Only in an era of insanely inflated expectations (and budgets) could an opening weekend gross of $123 million be considered a disappointment. That gigantic wad of cash is what The Hunger Games: Mockingjay—Part 1 took home over the past few days. And while, yes, it’s slightly less than what its predecessors earned out the gate—both were in the $150 million range—it’s also significantly more than what any other 2014 release has managed to pocket during weekend one of release. (Its closest competitor: the latest Transformers movie, which just barely cleared the $100 million mark.)
Analysts are already working overtime to explain this “stunning” drop in patronage. Could the trailers have been better? Were the lack of actual Hunger Games the problem? Are we all still too close to Philip Seymour Hoffman’s death to watch him play a character with a name as stupid as Plutarch Heavensbee? If there’s a silver lining to the dark cloud of Mockingjay becoming only the second highest-grossing movie of the year (or whatever), it’s that maybe Hollywood will quit chopping single books into multiple adaptations. The people have spoken: If you have to add a second subtitle to the title, you fucked up.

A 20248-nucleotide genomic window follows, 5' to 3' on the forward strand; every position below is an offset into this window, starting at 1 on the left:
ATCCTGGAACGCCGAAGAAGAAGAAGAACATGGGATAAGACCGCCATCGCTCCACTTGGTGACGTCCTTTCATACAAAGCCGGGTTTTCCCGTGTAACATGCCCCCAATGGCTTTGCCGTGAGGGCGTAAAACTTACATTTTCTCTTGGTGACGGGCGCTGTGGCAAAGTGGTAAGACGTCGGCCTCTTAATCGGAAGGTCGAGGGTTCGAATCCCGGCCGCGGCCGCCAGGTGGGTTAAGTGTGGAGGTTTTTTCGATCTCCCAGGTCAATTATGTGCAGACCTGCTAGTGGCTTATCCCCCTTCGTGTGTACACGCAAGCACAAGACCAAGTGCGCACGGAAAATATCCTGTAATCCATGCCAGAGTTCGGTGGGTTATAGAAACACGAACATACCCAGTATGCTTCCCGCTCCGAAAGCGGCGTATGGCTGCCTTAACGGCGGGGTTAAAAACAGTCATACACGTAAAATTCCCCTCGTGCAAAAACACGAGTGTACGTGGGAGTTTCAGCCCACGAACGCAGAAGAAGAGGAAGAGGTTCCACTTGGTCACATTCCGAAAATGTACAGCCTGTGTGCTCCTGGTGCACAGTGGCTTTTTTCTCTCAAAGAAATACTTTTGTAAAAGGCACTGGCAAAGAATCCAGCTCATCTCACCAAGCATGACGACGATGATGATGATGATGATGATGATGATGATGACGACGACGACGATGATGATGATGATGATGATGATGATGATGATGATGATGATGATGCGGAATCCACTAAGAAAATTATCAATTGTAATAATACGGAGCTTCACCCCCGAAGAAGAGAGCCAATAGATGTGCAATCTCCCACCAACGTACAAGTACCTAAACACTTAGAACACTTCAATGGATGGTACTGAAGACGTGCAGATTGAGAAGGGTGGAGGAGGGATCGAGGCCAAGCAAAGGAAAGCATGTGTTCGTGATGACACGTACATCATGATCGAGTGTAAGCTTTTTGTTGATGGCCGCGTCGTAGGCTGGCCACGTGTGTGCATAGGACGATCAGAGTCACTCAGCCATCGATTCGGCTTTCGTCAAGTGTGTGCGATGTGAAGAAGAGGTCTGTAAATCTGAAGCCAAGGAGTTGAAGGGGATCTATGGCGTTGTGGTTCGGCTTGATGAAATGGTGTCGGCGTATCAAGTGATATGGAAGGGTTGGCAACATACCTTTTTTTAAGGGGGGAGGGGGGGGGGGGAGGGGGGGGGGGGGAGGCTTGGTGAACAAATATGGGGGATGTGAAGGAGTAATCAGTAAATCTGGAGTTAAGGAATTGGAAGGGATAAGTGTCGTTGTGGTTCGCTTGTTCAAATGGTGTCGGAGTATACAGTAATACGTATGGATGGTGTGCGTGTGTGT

A full $100 million separated poor, nine-digit-grossing Mockingjay from its nearest competition. In Hunger Games terms, that’s like Katniss killing every other tribute and then complaining that she could have killed them a little faster and more violently. After surprising with a strong opening, last week’s winner, Dumb And Dumber To, pulled a Harry and Lloyd and totally failed to get on that bus at the end: Thanks possibly to its shittiness, the comedy fell about 62 percent to a $13.8 million second weekend—a sum that landed it in fourth place, below Big Hero 6 ($20 million) and Interstellar ($15 million). Literally none of the handful of indies that opened this weekend managed to crack even the top 30—presumably because prospective viewers were too busy not spending quite enough money on that new blockbuster that grossed roughly 250 times their budgets. But it could have been 265 times! You really blew it, Mockingjay.
For more detailed numbers, visit Box Office Mojo.